Tesco’s woes cannot be overstated. Shares have fallen to an 11-year nadir, its customer base is at a 10-year low, and shoppers are deserting its stores. Meanwhile, the ship is being steered by a board without a single proven retailer – and now the interim trading profit will be 50 per cent lower than last year.
But when the dust settles and the City comes to terms with the scale of yesterday’s £250m “overstatement”, the blame game will begin.
The first people under scrutiny will inevitably be the four executives suspended from work – UK managing director Chris Bush, UK finance director Carl Rogberg, food commercial director John Scouler and head of food sourcing Matt Simister.
But to understand how Tesco came to find itself in disarray you must go back three years to the appointment of Phil Clarke as chief executive.
Tesco: the suspended executives
Cut Mr Clarke open and he bleeds Tesco. A former shelf stacker, he learned from his store-manager father and built his way to the top of the chain. But when he took over from Sir Terry Leahy it quickly became apparent that his predecessor had over-expanded abroad, to the detriment of the UK business. Meanwhile, UK customers’ fondness for out-of-town shopping had evaporated.
However, Mr Clarke was not blameless and the hospital pass he received quickly turned from outpatient to critical care.
People who worked for him called the Liverpudlian a hard taskmaster; openly shouting at executives in front of staff and surrounding himself with a cabal of supporters. Suspended Mr Bush was seen as his protégé.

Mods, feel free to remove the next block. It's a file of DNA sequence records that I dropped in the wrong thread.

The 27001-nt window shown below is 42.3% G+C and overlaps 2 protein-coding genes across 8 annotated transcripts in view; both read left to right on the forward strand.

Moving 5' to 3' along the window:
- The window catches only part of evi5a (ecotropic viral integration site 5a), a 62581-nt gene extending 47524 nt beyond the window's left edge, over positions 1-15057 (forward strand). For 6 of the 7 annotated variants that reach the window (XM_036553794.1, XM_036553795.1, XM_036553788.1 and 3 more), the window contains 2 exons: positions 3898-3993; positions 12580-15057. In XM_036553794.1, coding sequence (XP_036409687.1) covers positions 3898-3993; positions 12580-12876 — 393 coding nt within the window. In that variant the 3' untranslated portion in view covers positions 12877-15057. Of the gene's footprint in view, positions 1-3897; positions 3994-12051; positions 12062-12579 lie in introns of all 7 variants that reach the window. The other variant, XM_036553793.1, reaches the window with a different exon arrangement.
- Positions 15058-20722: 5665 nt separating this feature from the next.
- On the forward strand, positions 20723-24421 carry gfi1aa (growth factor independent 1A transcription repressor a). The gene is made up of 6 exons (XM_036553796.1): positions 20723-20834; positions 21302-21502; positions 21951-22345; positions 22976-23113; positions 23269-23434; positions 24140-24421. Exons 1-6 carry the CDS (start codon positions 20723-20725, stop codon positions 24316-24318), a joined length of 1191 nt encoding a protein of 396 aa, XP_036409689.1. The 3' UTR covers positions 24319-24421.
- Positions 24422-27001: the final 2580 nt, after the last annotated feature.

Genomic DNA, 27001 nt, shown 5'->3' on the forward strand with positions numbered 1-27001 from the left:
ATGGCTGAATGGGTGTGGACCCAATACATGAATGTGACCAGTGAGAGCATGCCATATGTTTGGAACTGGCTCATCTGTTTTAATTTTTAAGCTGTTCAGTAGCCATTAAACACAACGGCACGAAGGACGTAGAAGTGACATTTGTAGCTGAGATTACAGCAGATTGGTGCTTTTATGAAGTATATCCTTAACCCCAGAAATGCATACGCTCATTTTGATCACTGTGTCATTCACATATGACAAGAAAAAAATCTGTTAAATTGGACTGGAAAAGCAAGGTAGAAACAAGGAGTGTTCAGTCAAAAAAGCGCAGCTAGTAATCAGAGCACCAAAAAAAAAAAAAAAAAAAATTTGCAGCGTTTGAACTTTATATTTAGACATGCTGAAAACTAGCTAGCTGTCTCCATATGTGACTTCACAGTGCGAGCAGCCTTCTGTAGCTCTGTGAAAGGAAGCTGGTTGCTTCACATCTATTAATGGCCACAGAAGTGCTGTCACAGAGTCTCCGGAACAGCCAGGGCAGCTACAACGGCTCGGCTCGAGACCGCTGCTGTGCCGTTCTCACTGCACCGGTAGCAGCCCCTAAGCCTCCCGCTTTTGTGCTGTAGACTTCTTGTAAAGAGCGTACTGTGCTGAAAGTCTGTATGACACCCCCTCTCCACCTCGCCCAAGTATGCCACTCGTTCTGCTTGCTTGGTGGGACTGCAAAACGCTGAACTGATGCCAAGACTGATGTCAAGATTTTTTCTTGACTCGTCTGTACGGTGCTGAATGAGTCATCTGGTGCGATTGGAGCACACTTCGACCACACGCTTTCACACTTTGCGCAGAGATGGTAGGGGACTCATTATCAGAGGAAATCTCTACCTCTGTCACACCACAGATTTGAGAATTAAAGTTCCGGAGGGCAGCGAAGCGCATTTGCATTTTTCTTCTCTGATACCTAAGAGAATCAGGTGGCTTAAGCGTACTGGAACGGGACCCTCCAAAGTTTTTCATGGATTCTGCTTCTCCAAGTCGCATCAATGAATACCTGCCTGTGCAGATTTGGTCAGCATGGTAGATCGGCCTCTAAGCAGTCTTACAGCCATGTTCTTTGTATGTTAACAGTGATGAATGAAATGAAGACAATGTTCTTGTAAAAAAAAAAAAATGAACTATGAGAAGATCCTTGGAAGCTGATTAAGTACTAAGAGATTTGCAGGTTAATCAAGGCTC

Many of the executives who helped Sir Terry build his legacy soon became frustrated with Mr Clarke and left. Earlier this year it became apparent that Mr Clarke was not up to the job.
He had no reply to the rise and rise of discounters Aldi and Lidl, spent billions refreshing stores that continued to shed customers and launched a price war that failed to grab shoppers’ attentions.
Shares plummeted 40 per cent in the past 12 months – wiping £6bn from the company’s value – and a profit warning in July sounded his death knell.
Investors would have hoped Mr Clarke’s departure would be the end of the problems. Little did they know less than three months later a further two profit warnings would be issued and the next set of results pushed back by three weeks – something generally unheard of in the FTSE 100.
There is no suggestion that Mr Clarke played any part in yesterday’s profit warning but clearly he has questions to answer about what he knew and how he let standards slip under his watch.
Ruling with an iron fist, some have suggested he put fear into colleagues to produce results, which could have contributed to some of the behaviour exposed yesterday.
With executives keen to wash their hands of Mr Clarke, while trying to impress new boy Dave Lewis, it is no surprise a whistleblower came forward quite so readily.
Bonus clawbacks are being openly discussed and an investigation could uncover even more problems. A similar overstatement by insurers RSA earlier this year led to the Serious Fraud Office getting involved.
His finance director Laurie McIlwee, who did not see eye-to-eye with Mr Clarke, left in April, leaving a question mark over the board’s ability to audit the figures.
And while Mr Clarke has gone, his legacy skulks around the corridors like a bad smell.
He is not the only one facing scrutiny – the chairman’s position is increasingly untenable – but with so many unanswered questions, shareholders must be hoping the former boss’s love of Tesco will help them understand what went so disastrously wrong.Reuse content